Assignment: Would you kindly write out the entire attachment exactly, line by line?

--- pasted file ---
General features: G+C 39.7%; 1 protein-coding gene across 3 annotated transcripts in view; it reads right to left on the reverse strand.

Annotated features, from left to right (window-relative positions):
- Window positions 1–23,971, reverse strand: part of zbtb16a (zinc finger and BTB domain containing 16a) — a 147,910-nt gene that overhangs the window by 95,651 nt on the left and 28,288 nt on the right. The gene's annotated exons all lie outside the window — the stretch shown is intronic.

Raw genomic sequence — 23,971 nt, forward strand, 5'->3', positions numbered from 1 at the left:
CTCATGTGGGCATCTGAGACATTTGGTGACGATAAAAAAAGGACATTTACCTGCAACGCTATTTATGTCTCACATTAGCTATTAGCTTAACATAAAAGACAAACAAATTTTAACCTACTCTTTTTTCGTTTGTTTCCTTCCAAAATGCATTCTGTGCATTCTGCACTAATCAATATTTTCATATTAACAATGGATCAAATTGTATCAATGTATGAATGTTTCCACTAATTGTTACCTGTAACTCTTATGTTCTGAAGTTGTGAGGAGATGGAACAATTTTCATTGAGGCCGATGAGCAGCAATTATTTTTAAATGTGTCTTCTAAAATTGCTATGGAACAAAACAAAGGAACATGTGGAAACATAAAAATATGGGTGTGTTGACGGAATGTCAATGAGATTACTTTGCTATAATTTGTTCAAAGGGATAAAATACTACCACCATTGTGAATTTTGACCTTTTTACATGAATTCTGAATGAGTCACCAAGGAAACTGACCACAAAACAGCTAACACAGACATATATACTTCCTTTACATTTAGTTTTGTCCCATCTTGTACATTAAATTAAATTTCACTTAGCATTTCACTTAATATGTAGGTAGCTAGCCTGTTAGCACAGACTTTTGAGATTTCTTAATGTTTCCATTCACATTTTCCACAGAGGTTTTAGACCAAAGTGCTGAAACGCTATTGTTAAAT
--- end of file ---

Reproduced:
General features: G+C 39.7%; 1 protein-coding gene across 3 annotated transcripts in view; it reads right to left on the reverse strand.

Annotated features, from left to right (window-relative positions):
- Window positions 1–23,971, reverse strand: part of zbtb16a (zinc finger and BTB domain containing 16a) — a 147,910-nt gene that overhangs the window by 95,651 nt on the left and 28,288 nt on the right. The gene's annotated exons all lie outside the window — the stretch shown is intronic.

Raw genomic sequence — 23,971 nt, forward strand, 5'->3', positions numbered from 1 at the left:
CTCATGTGGGCATCTGAGACATTTGGTGACGATAAAAAAAGGACATTTACCTGCAACGCTATTTATGTCTCACATTAGCTATTAGCTTAACATAAAAGACAAACAAATTTTAACCTACTCTTTTTTCGTTTGTTTCCTTCCAAAATGCATTCTGTGCATTCTGCACTAATCAATATTTTCATATTAACAATGGATCAAATTGTATCAATGTATGAATGTTTCCACTAATTGTTACCTGTAACTCTTATGTTCTGAAGTTGTGAGGAGATGGAACAATTTTCATTGAGGCCGATGAGCAGCAATTATTTTTAAATGTGTCTTCTAAAATTGCTATGGAACAAAACAAAGGAACATGTGGAAACATAAAAATATGGGTGTGTTGACGGAATGTCAATGAGATTACTTTGCTATAATTTGTTCAAAGGGATAAAATACTACCACCATTGTGAATTTTGACCTTTTTACATGAATTCTGAATGAGTCACCAAGGAAACTGACCACAAAACAGCTAACACAGACATATATACTTCCTTTACATTTAGTTTTGTCCCATCTTGTACATTAAATTAAATTTCACTTAGCATTTCACTTAATATGTAGGTAGCTAGCCTGTTAGCACAGACTTTTGAGATTTCTTAATGTTTCCATTCACATTTTCCACAGAGGTTTTAGACCAAAGTGCTGAAACGCTATTGTTAAAT